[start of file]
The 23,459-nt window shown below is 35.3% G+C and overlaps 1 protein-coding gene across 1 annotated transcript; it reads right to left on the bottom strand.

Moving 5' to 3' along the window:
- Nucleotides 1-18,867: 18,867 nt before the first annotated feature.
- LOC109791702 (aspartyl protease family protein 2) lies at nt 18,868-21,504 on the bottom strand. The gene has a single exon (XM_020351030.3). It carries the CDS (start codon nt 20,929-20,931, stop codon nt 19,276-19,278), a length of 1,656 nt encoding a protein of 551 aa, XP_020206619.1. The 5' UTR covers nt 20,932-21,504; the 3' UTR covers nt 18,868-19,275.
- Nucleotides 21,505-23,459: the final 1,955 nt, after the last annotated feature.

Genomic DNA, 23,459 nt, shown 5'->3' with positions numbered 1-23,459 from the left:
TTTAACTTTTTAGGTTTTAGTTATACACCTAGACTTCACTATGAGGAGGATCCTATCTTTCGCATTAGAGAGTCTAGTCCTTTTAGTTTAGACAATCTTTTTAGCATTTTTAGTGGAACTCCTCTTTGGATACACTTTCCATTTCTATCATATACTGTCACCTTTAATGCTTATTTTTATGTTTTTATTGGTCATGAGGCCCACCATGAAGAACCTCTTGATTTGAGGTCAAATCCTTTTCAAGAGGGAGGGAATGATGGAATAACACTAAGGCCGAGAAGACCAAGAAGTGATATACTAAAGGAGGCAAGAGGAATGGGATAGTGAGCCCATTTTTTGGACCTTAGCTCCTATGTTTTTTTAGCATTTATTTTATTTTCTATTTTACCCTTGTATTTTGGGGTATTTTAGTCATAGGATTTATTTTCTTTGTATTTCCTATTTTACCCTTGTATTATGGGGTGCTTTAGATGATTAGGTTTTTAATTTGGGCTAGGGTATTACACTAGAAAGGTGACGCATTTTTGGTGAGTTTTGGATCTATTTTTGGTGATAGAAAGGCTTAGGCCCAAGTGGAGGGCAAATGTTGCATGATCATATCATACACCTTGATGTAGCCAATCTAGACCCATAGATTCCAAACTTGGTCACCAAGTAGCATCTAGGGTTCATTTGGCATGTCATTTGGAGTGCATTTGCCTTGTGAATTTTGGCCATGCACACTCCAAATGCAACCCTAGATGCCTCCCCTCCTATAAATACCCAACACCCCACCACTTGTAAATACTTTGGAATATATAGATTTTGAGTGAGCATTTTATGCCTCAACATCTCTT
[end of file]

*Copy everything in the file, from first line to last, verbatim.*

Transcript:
The 23,459-nt window shown below is 35.3% G+C and overlaps 1 protein-coding gene across 1 annotated transcript; it reads right to left on the bottom strand.

Moving 5' to 3' along the window:
- Nucleotides 1-18,867: 18,867 nt before the first annotated feature.
- LOC109791702 (aspartyl protease family protein 2) lies at nt 18,868-21,504 on the bottom strand. The gene has a single exon (XM_020351030.3). It carries the CDS (start codon nt 20,929-20,931, stop codon nt 19,276-19,278), a length of 1,656 nt encoding a protein of 551 aa, XP_020206619.1. The 5' UTR covers nt 20,932-21,504; the 3' UTR covers nt 18,868-19,275.
- Nucleotides 21,505-23,459: the final 1,955 nt, after the last annotated feature.

Genomic DNA, 23,459 nt, shown 5'->3' with positions numbered 1-23,459 from the left:
TTTAACTTTTTAGGTTTTAGTTATACACCTAGACTTCACTATGAGGAGGATCCTATCTTTCGCATTAGAGAGTCTAGTCCTTTTAGTTTAGACAATCTTTTTAGCATTTTTAGTGGAACTCCTCTTTGGATACACTTTCCATTTCTATCATATACTGTCACCTTTAATGCTTATTTTTATGTTTTTATTGGTCATGAGGCCCACCATGAAGAACCTCTTGATTTGAGGTCAAATCCTTTTCAAGAGGGAGGGAATGATGGAATAACACTAAGGCCGAGAAGACCAAGAAGTGATATACTAAAGGAGGCAAGAGGAATGGGATAGTGAGCCCATTTTTTGGACCTTAGCTCCTATGTTTTTTTAGCATTTATTTTATTTTCTATTTTACCCTTGTATTTTGGGGTATTTTAGTCATAGGATTTATTTTCTTTGTATTTCCTATTTTACCCTTGTATTATGGGGTGCTTTAGATGATTAGGTTTTTAATTTGGGCTAGGGTATTACACTAGAAAGGTGACGCATTTTTGGTGAGTTTTGGATCTATTTTTGGTGATAGAAAGGCTTAGGCCCAAGTGGAGGGCAAATGTTGCATGATCATATCATACACCTTGATGTAGCCAATCTAGACCCATAGATTCCAAACTTGGTCACCAAGTAGCATCTAGGGTTCATTTGGCATGTCATTTGGAGTGCATTTGCCTTGTGAATTTTGGCCATGCACACTCCAAATGCAACCCTAGATGCCTCCCCTCCTATAAATACCCAACACCCCACCACTTGTAAATACTTTGGAATATATAGATTTTGAGTGAGCATTTTATGCCTCAACATCTCTT